Brad is an Australian who has completed the hiking Triple Crown after he hiked the Pacific Crest Trail, Continental Divide Trail and Appalachian Trail. He has hiked on every continent (except Antarctica) and has cycled from Alaska to Ecuador. He is an expert on outdoor gear currently living in Chile.

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14 thoughts on “Jungle Pyramids of Palenque Mexico”

    • I stayed at Maya Bell. Walking distance to the ruins. I left the bicycle at the campsite, as per the photo of my campsite under the shelter. I loved the campsite and stayed there almost a week.

  1. As Americans that love Mexico and had plans of traveling Mexico more extensively, I wouldn’t mind more insight on the feel in Mexico, If you wouldn’t mind? Your travels have been quite intriguing and interesting, thank you?. We had considered copying your routes a bit and choosing bikes over a car. But now fear it might not be safe for 2 Americans out far from the tourist district and sadly maybe in it. Our last visit was with our kids in December after the election and everything was fine. But things have took a turn since then and we are sadly getting the impression that it might be best not push our luck in such politically stressed times.

    • It’s not easy to give a short answer to such a question. If you have traveled to Mexico you will know it is safe, much safer than USA, in my opinion. If you search out trouble I’m sure you could find it. Since the elections nothing much has changed other than Mexicans are disappointed in the people of USA. Why do you hate us so much, might be the toughest question you have to answer. They know it’s not the people but they also know you (the collective you, the nations people) voted for the current political climate.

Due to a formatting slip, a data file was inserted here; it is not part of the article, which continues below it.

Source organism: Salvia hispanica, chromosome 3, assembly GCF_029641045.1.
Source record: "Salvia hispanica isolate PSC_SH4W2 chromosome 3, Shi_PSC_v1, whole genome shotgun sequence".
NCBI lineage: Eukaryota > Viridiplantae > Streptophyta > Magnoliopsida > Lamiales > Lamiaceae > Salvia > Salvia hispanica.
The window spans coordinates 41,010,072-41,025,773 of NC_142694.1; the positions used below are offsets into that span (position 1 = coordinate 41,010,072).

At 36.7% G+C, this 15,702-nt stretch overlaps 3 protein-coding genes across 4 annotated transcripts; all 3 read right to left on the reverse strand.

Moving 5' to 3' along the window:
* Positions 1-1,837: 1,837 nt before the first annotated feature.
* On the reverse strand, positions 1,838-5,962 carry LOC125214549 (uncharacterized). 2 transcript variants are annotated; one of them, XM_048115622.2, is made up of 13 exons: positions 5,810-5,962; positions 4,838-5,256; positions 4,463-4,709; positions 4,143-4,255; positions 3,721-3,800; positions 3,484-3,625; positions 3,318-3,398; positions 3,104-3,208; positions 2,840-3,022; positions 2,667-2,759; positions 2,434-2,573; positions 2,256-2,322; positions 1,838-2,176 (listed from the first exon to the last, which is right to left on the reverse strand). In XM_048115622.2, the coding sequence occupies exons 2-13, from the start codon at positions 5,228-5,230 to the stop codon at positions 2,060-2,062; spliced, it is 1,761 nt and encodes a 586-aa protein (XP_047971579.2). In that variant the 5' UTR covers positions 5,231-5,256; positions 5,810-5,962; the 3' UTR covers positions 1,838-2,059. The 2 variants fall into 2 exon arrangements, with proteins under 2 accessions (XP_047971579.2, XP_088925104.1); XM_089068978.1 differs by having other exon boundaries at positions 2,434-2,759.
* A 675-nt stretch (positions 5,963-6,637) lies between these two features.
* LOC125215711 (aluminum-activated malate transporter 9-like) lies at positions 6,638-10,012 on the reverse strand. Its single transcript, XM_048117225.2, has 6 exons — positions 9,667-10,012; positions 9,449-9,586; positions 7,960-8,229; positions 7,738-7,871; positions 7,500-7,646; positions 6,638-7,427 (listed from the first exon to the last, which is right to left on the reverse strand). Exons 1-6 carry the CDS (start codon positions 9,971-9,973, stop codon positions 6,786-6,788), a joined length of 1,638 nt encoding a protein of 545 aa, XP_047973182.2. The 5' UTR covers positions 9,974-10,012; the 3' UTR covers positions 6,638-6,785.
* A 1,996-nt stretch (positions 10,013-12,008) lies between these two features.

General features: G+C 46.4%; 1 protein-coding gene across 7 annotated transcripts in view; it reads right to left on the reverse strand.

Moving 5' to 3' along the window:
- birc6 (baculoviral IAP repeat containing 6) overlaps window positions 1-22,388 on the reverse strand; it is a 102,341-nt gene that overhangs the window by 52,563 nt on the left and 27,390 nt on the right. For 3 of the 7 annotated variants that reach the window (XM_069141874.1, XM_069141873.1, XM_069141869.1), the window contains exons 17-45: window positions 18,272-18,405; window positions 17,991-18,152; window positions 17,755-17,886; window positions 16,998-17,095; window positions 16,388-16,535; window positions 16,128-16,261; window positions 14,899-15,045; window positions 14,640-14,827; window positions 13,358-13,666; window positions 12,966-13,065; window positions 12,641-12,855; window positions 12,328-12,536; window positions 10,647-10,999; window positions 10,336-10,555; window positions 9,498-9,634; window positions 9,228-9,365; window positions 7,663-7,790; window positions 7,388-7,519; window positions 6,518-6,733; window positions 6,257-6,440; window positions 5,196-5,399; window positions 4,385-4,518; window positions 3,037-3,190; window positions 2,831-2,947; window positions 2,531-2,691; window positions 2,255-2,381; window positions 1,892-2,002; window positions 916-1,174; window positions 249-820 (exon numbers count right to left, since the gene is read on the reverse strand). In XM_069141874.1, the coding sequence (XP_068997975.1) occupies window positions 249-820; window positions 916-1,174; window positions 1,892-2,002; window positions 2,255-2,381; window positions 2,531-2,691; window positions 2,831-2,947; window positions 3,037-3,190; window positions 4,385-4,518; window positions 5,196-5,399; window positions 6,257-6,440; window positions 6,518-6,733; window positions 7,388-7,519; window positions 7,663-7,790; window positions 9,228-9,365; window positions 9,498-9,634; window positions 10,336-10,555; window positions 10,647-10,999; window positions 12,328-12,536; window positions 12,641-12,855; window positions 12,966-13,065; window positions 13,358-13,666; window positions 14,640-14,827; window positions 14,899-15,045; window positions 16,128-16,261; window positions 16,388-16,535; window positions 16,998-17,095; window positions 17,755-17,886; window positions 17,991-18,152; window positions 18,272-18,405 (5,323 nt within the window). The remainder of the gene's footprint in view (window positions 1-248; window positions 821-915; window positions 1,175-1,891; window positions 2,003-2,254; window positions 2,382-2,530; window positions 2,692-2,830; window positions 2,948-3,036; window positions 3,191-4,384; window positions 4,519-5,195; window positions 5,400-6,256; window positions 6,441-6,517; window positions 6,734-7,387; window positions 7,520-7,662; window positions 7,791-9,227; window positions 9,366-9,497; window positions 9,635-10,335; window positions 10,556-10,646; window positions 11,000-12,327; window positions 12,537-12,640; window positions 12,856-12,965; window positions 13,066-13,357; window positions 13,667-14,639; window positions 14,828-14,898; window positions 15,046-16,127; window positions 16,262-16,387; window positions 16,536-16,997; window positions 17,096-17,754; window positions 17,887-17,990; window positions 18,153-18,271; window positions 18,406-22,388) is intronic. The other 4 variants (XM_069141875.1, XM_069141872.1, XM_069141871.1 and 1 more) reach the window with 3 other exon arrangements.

I think people in Mexico would love to meet someone who actually voted for Trump just to try and understand why. Not out of hatred but to seek knowledge. Mexicans are much more knowledgeable about USA than Americans are of Mexico.
      So I say go for it. Visit Mexico again, by bicycle is awesome. It opens up so many opportunities to meet people who never meet tourists. If you need any help with planning or specific destinations let me know.

      • Thank you for your reply. We have found the locals of Mexico very friendly and Mexico, to us, always feels safe. As you said, we follow our gut instincts and do not look for trouble, the same as at home.
        I, think, have traveled enough to know that people are not the same as their government but I can see how we(Americans) could look or be represented as a whole in the actions and decisions of our elected government. Which led me to ask for more clarification on some of your observations. For the first time in many, many years of our country’s history, we are a very divided nation. I am still looking for a balance and answers myself. I would not be able to answer the Mexican’s question on Trump.
        I will definitely be back to Mexico. Maybe starting small with a bike trip around the Yucatan. I appreciate the knowledge and entertainment of all your journeys.
        Happy travels to you.

  2. Your photos are wonderful! I can remember watching a sunrise in Tikal and being freaked out by the howler monkeys. Gosh they are loud! Can’t wait to relive Guatemala with you!

    • Thanks Anna, yes Howler Monkeys are so loud. More like a roar. I’ve got some great plans fir Guatemala, let’s hope it all works out well in the coming weeks.

    • Thanks Jayne, much more to come, including some less visited ruins that I hope to visit. Well, I’m in the planning stage, I hope it works out.

  3. I think my visits to the Mayan ruins in Guate and Honduras have only wetted my appetite. Thanks to your stunning photos I now long to visit more in Mexico as they look to be much more fabulous than those in Guate and Honduras.

    • There certainly are some amazing ruins in Mexico, I still have several more to visit in Mexico before I finally make the turn to go south. Now it’s time to explore the ruins of remote area Guatemala.